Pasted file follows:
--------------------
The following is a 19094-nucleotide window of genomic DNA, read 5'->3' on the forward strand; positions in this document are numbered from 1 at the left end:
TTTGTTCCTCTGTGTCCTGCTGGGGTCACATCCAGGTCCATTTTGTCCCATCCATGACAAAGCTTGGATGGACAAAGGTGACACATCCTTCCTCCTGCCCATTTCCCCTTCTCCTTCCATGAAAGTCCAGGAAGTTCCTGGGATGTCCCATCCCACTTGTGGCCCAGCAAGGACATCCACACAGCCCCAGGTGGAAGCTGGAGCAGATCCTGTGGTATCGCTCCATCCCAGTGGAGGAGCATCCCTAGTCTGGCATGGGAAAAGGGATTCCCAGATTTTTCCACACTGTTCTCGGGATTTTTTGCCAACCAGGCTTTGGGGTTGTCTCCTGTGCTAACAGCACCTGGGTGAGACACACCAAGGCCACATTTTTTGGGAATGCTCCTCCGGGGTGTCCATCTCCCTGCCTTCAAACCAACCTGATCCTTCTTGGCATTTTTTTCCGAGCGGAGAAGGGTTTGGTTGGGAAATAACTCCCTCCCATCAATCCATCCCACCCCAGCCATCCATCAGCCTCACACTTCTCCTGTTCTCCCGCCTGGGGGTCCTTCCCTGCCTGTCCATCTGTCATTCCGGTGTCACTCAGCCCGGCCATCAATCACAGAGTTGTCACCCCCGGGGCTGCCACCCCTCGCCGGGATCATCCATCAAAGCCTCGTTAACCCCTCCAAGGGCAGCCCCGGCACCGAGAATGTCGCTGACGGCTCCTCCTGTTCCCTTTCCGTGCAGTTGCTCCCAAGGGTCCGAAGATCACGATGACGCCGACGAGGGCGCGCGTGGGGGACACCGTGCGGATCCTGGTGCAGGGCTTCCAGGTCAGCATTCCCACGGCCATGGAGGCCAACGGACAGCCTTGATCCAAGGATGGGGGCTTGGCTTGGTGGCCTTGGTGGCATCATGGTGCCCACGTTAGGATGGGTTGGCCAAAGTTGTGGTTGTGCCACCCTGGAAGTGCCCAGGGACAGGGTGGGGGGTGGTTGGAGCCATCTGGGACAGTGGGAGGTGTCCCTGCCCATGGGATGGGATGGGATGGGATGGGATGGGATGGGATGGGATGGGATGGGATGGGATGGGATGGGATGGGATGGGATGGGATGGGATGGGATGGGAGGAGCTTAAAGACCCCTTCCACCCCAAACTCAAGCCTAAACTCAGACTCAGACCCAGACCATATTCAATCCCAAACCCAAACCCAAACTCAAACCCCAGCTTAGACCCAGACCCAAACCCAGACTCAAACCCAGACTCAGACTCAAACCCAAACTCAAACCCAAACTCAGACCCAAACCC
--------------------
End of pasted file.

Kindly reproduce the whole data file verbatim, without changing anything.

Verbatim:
The following is a 19094-nucleotide window of genomic DNA, read 5'->3' on the forward strand; positions in this document are numbered from 1 at the left end:
TTTGTTCCTCTGTGTCCTGCTGGGGTCACATCCAGGTCCATTTTGTCCCATCCATGACAAAGCTTGGATGGACAAAGGTGACACATCCTTCCTCCTGCCCATTTCCCCTTCTCCTTCCATGAAAGTCCAGGAAGTTCCTGGGATGTCCCATCCCACTTGTGGCCCAGCAAGGACATCCACACAGCCCCAGGTGGAAGCTGGAGCAGATCCTGTGGTATCGCTCCATCCCAGTGGAGGAGCATCCCTAGTCTGGCATGGGAAAAGGGATTCCCAGATTTTTCCACACTGTTCTCGGGATTTTTTGCCAACCAGGCTTTGGGGTTGTCTCCTGTGCTAACAGCACCTGGGTGAGACACACCAAGGCCACATTTTTTGGGAATGCTCCTCCGGGGTGTCCATCTCCCTGCCTTCAAACCAACCTGATCCTTCTTGGCATTTTTTTCCGAGCGGAGAAGGGTTTGGTTGGGAAATAACTCCCTCCCATCAATCCATCCCACCCCAGCCATCCATCAGCCTCACACTTCTCCTGTTCTCCCGCCTGGGGGTCCTTCCCTGCCTGTCCATCTGTCATTCCGGTGTCACTCAGCCCGGCCATCAATCACAGAGTTGTCACCCCCGGGGCTGCCACCCCTCGCCGGGATCATCCATCAAAGCCTCGTTAACCCCTCCAAGGGCAGCCCCGGCACCGAGAATGTCGCTGACGGCTCCTCCTGTTCCCTTTCCGTGCAGTTGCTCCCAAGGGTCCGAAGATCACGATGACGCCGACGAGGGCGCGCGTGGGGGACACCGTGCGGATCCTGGTGCAGGGCTTCCAGGTCAGCATTCCCACGGCCATGGAGGCCAACGGACAGCCTTGATCCAAGGATGGGGGCTTGGCTTGGTGGCCTTGGTGGCATCATGGTGCCCACGTTAGGATGGGTTGGCCAAAGTTGTGGTTGTGCCACCCTGGAAGTGCCCAGGGACAGGGTGGGGGGTGGTTGGAGCCATCTGGGACAGTGGGAGGTGTCCCTGCCCATGGGATGGGATGGGATGGGATGGGATGGGATGGGATGGGATGGGATGGGATGGGATGGGATGGGATGGGATGGGATGGGATGGGATGGGATGGGAGGAGCTTAAAGACCCCTTCCACCCCAAACTCAAGCCTAAACTCAGACTCAGACCCAGACCATATTCAATCCCAAACCCAAACCCAAACTCAAACCCCAGCTTAGACCCAGACCCAAACCCAGACTCAAACCCAGACTCAGACTCAAACCCAAACTCAAACCCAAACTCAGACCCAAACCC